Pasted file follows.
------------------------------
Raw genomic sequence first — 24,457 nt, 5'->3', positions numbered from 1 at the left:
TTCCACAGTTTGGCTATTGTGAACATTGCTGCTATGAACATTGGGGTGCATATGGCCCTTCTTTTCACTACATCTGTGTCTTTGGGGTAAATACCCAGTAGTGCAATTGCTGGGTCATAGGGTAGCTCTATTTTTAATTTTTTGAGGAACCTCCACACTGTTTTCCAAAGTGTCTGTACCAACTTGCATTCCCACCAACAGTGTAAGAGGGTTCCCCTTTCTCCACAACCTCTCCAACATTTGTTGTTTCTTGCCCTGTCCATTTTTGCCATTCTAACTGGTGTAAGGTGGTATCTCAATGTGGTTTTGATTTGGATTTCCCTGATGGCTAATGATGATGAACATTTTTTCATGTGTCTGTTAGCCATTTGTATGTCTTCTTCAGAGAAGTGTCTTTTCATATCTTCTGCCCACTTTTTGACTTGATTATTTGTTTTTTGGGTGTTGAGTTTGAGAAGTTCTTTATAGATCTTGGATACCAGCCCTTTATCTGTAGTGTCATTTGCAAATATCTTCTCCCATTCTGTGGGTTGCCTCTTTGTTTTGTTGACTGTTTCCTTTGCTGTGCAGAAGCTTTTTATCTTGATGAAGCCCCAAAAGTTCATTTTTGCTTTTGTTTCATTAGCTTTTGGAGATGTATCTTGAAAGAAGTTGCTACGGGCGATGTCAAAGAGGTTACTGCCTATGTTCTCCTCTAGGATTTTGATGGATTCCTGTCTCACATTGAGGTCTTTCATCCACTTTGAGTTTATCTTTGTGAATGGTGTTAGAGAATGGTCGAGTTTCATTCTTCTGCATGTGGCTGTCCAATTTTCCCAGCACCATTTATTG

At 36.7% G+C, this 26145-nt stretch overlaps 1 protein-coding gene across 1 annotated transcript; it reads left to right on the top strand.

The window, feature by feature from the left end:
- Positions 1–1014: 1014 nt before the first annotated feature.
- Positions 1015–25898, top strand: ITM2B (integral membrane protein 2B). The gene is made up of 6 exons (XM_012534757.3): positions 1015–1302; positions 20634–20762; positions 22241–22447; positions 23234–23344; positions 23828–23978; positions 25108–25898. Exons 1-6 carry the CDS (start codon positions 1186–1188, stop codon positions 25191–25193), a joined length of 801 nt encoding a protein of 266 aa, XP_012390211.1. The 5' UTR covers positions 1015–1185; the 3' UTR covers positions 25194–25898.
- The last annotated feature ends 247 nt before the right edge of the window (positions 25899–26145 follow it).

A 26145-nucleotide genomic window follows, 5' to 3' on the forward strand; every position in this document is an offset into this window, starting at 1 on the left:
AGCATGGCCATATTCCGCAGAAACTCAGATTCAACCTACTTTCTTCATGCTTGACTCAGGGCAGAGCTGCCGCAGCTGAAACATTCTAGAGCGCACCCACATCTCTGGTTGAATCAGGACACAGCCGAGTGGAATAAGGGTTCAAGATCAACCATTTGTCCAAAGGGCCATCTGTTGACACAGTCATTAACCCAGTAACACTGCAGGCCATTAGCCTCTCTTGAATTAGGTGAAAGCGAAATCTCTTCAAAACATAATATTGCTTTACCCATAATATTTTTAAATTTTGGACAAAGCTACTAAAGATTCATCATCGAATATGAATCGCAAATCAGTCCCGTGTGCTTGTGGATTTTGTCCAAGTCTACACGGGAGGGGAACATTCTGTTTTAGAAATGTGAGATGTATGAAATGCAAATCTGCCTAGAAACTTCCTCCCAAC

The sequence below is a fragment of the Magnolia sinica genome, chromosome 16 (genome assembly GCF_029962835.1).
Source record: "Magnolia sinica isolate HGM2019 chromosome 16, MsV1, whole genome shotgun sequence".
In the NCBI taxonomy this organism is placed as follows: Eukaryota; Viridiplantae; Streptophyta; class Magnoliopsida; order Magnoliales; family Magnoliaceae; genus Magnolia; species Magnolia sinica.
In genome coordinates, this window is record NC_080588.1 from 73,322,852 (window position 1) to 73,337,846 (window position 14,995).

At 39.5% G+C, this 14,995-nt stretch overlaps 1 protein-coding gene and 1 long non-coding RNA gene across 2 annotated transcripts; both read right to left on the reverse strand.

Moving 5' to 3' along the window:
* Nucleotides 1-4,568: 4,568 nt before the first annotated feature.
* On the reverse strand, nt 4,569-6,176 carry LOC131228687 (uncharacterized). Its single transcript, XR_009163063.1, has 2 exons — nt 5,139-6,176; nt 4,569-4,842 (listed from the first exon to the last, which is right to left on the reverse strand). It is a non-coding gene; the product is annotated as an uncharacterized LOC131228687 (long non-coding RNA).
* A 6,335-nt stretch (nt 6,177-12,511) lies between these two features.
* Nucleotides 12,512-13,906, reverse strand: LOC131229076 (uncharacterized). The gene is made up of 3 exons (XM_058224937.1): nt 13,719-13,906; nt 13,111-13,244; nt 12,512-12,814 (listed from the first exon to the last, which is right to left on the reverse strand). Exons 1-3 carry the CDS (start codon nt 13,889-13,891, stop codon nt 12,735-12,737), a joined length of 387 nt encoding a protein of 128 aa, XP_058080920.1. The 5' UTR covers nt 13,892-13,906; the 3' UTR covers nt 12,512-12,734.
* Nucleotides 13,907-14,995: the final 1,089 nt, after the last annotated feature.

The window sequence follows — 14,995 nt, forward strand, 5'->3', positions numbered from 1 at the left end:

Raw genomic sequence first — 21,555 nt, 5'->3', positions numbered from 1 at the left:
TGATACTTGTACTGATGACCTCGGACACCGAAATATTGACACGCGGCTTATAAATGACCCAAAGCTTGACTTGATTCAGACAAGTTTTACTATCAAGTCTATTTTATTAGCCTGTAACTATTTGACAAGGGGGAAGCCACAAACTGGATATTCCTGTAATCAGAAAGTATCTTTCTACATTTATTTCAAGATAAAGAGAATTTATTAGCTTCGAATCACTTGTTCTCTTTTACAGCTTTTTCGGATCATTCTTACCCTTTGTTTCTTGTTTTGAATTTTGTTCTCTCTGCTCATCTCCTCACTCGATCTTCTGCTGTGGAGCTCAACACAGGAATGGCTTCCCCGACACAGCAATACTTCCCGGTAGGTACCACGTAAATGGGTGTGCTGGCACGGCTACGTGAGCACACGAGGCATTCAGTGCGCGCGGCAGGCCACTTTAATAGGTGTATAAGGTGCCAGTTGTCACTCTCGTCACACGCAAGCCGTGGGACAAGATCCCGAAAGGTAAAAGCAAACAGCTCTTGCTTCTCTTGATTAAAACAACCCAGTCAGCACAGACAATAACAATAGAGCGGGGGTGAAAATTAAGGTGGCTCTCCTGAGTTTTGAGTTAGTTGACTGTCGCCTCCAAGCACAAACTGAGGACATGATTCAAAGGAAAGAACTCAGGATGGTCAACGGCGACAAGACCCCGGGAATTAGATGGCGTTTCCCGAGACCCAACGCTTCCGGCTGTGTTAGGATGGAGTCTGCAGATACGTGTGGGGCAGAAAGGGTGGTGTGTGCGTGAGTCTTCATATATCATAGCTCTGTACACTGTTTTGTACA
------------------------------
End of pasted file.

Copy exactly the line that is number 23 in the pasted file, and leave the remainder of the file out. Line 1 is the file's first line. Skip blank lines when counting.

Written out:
TGATACTTGTACTGATGACCTCGGACACCGAAATATTGACACGCGGCTTATAAATGACCCAAAGCTTGACTTGATTCAGACAAGTTTTACTATCAAGTCTATTTTATTAGCCTGTAACTATTTGACAAGGGGGAAGCCACAAACTGGATATTCCTGTAATCAGAAAGTATCTTTCTACATTTATTTCAAGATAAAGAGAATTTATTAGCTTCGAATCACTTGTTCTCTTTTACAGCTTTTTCGGATCATTCTTACCCTTTGTTTCTTGTTTTGAATTTTGTTCTCTCTGCTCATCTCCTCACTCGATCTTCTGCTGTGGAGCTCAACACAGGAATGGCTTCCCCGACACAGCAATACTTCCCGGTAGGTACCACGTAAATGGGTGTGCTGGCACGGCTACGTGAGCACACGAGGCATTCAGTGCGCGCGGCAGGCCACTTTAATAGGTGTATAAGGTGCCAGTTGTCACTCTCGTCACACGCAAGCCGTGGGACAAGATCCCGAAAGGTAAAAGCAAACAGCTCTTGCTTCTCTTGATTAAAACAACCCAGTCAGCACAGACAATAACAATAGAGCGGGGGTGAAAATTAAGGTGGCTCTCCTGAGTTTTGAGTTAGTTGACTGTCGCCTCCAAGCACAAACTGAGGACATGATTCAAAGGAAAGAACTCAGGATGGTCAACGGCGACAAGACCCCGGGAATTAGATGGCGTTTCCCGAGACCCAACGCTTCCGGCTGTGTTAGGATGGAGTCTGCAGATACGTGTGGGGCAGAAAGGGTGGTGTGTGCGTGAGTCTTCATATATCATAGCTCTGTACACTGTTTTGTACA